The history of “self-defense” in America reveals a series of protective actions for safeguarding the privileges of white men as possessors of property, arbiters of sexual access, and inflictors of violence. Resonating with Carol Anderson’s powerful notion of “white rage” as a reaction against even minimal gains in terms of rights by minorities, Light documents how expansions of the right to self-defense by white men are closely tied to correlative demographic changes involving women and minorities. Reconstruction thus sees an expansion in self-defense claims and justifiable homicides by white men, while the phenomenon of lynching emerges as a practice by which whites not only violently enforced norms of sexual access against hystericized threats to white women, but which also vindicated the South against supposed humiliation by despised aggressors. Such claims remain operative today, borne out both in terms of statistics on the outcome of self-defense claims, as well as in terms of contemporary political rhetoric. Likewise, phenomena from the burgeoning trend of concealed carry (especially among white men) to the proliferation of “Blue Lives Matter” legislation seem very much bound up in reactions to perceived threats against traditional symbols of white male authority.
Light does not shy away from historical facts that popular memory and contemporary debates often erase. She unsparingly describes how many white suffragists supported extrajudicial violence to protect white chastity, and likewise calls attention to the under-acknowledged role of armed self-defense by black Americans during the sixties and seventies. But as Stand Your Ground moves into the present moment, the book can begin to feel schematic and, at under 200 pages, a little thin. Although Light covers all her bases—and the treatment of recent self-defense claims by abused women and sexual minorities is particularly outstanding—her discussion of the NRA is fairly short, and the role of contemporary think tanks and lobbying groups like the American Legislative Exchange Counsel (ALEC) in directly shaping gun rights regulations, although mentioned, is underplayed.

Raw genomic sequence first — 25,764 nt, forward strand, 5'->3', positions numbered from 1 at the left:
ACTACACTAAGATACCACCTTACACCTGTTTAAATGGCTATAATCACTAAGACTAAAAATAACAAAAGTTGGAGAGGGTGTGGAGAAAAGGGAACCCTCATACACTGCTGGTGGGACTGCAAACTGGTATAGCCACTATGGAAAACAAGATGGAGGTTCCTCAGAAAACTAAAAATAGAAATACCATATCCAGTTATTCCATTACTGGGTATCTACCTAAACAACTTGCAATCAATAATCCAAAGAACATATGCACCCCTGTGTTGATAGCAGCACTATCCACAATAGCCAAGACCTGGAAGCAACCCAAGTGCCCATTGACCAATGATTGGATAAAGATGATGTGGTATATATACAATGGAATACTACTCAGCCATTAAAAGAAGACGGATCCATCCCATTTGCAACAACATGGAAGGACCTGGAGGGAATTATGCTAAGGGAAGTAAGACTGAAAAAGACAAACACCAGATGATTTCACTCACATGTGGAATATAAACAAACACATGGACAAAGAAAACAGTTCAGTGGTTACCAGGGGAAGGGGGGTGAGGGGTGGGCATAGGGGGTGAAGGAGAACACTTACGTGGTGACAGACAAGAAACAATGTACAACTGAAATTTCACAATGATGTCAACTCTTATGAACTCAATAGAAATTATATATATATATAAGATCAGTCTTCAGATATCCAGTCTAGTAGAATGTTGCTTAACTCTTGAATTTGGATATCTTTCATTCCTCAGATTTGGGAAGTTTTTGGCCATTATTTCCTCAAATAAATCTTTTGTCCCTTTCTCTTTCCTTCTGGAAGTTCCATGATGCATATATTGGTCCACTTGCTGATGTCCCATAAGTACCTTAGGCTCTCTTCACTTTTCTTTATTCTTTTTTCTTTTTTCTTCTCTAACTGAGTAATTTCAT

Light closes Stand Your Ground by turning to contemporary efforts to illuminate the double standards that characterize our apparent national indifference to the realities of violence in everyday America. Movements like Black Lives Matter and #SayHerName have done much to “call out the deadly consequences of racist, classist, and (hetero)sexist violence.” But in early 2017, with the impact of Stand Your Ground laws arguably more transparent than ever, with national gun laws reasonably expected to liberalize yet further, and with gun sales suddenly spiking among minorities, the question of what the future holds is uncertain. It is unquestionable that our approach to self-defense cases exposes the most vulnerable Americans to abuse and worse; likewise, it is undeniable that when they do defend themselves, the most vulnerable Americans are in turn regularly re-victimized by our courts. The resulting situation is a hellish double-bind. The only thing which seems certain is that we will see more of the same: more Marissa Alexanders, more Trayvon Martins, and more Ramón Caisanos.
Thanks to The New Inquiry.